A new look to summer camps because of coronavirus

Village of Hamburg's KIDSPLAY program begins Monday with limited number of kids

Mike Baggerman
July 06, 2020 - 12:16 pm
Kids sanitize their hands and undergo a temperature check before beginning summer youth camp in the Village of Hamburg. July 6, 2020 (WBEN Photo/Mike Baggerman)

Kids sanitize their hands and undergo a temperature check before beginning summer youth camp in the Village of Hamburg. July 6, 2020 (WBEN Photo/Mike Baggerman)

HAMBURG, N.Y. (WBEN) – The Village of Hamburg’s summer KIDSPLAY program began on Monday, though coronavirus has forced organizers to modify the camp.

Normally, the program features more than 200 kids at one site in the village. This year, organizers cut the program occupancy in half and split the remaining kids throughout four sites in the village to help mitigate the spread.

“If we were to have a case of COVID-19 at a specific site, the first thing we would do is shut down the site immediately,” Village of Hamburg Recreation Supervisor Josh Haeick said. “We are prepared for that reality, but in the interest of the safety and well-being of all the kids and our staff in the program, we would have to shut down that specific site until further notice.”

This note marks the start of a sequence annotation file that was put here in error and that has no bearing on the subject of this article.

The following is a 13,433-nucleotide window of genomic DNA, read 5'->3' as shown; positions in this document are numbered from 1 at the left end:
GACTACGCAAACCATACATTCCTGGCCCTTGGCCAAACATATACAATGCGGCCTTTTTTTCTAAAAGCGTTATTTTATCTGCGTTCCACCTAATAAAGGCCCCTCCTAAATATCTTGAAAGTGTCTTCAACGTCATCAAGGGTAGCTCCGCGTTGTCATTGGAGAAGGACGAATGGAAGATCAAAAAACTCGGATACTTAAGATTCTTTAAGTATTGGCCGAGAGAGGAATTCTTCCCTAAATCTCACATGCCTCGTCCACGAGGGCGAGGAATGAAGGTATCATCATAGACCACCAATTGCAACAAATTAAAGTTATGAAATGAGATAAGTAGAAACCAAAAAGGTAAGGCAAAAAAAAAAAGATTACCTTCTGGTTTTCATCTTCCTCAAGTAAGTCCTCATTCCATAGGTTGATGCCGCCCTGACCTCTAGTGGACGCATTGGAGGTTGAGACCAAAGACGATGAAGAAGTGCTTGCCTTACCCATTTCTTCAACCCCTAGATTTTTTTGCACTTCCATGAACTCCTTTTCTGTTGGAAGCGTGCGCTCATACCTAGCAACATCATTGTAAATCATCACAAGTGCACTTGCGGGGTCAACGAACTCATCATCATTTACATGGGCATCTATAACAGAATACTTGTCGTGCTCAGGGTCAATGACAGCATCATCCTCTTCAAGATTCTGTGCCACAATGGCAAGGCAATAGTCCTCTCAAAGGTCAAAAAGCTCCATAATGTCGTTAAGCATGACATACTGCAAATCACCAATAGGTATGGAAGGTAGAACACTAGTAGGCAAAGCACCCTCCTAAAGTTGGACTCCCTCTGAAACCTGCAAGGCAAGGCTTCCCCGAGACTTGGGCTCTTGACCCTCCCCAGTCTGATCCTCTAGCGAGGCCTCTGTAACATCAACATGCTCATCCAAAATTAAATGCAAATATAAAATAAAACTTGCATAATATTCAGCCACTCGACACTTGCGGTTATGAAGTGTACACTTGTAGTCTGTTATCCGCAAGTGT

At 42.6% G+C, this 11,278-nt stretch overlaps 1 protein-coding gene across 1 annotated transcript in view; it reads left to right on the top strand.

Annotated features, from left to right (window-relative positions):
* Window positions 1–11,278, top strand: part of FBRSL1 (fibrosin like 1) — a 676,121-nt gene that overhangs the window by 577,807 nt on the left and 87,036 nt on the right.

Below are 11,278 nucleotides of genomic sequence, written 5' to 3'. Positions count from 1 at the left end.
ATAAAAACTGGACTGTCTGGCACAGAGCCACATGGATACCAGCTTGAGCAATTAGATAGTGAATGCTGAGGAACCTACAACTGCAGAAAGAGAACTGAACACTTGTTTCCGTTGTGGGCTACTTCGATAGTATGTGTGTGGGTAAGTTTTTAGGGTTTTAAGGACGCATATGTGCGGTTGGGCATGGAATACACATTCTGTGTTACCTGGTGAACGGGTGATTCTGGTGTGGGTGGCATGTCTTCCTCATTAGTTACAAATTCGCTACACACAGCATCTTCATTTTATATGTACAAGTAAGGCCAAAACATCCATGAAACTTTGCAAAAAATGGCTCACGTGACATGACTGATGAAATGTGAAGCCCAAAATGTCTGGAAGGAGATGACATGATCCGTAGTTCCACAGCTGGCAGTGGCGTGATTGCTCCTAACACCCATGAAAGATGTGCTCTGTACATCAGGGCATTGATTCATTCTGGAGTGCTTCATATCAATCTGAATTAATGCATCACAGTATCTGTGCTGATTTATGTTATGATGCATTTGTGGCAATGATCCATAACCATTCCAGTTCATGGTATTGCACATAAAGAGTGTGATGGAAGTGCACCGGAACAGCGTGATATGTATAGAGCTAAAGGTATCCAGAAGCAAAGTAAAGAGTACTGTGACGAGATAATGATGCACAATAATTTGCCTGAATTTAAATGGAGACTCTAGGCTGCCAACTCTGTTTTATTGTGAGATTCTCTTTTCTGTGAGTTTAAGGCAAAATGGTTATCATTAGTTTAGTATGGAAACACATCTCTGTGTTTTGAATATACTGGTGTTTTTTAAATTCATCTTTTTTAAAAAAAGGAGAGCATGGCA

Those kids would not be eligible to return to any of the four other sites.

Popular activities at these camps, such as tag, flag football, and any other game that involves one person touching another person, are also canceled. However, Haeick said there are plenty of other physical activities that kids will participate in plus other projects such as arts and crafts.

“We’re going to do our best at every moment to social distance whenever and at all times possible,” he said. “Parents know, as we all know, there’s a level of risk getting 25 kids together but we’re going to limit that risk. Our staff has spent hours of training making sure that we understand and they understand how to limit that risk as much as possible.”

Assemblyman Sean Ryan allocated a dozen one-gallon containers of the state-made sanitizers and individual sprays for each child that participates in the program.

“We’re also going to help provide funding for no-touch thermometers, masks, disposable gloves, all to ensure that kids coming to the camp can do so safely,” Ryan said. “It’s been a difficult few months, but seeing camps like this reopen give you optimism and hope. It’s another example of us reaping the rewards from taking the difficult that we did take in March, April, and May. Because we were able to flatten the curve, we were able to bring programs like this back.”

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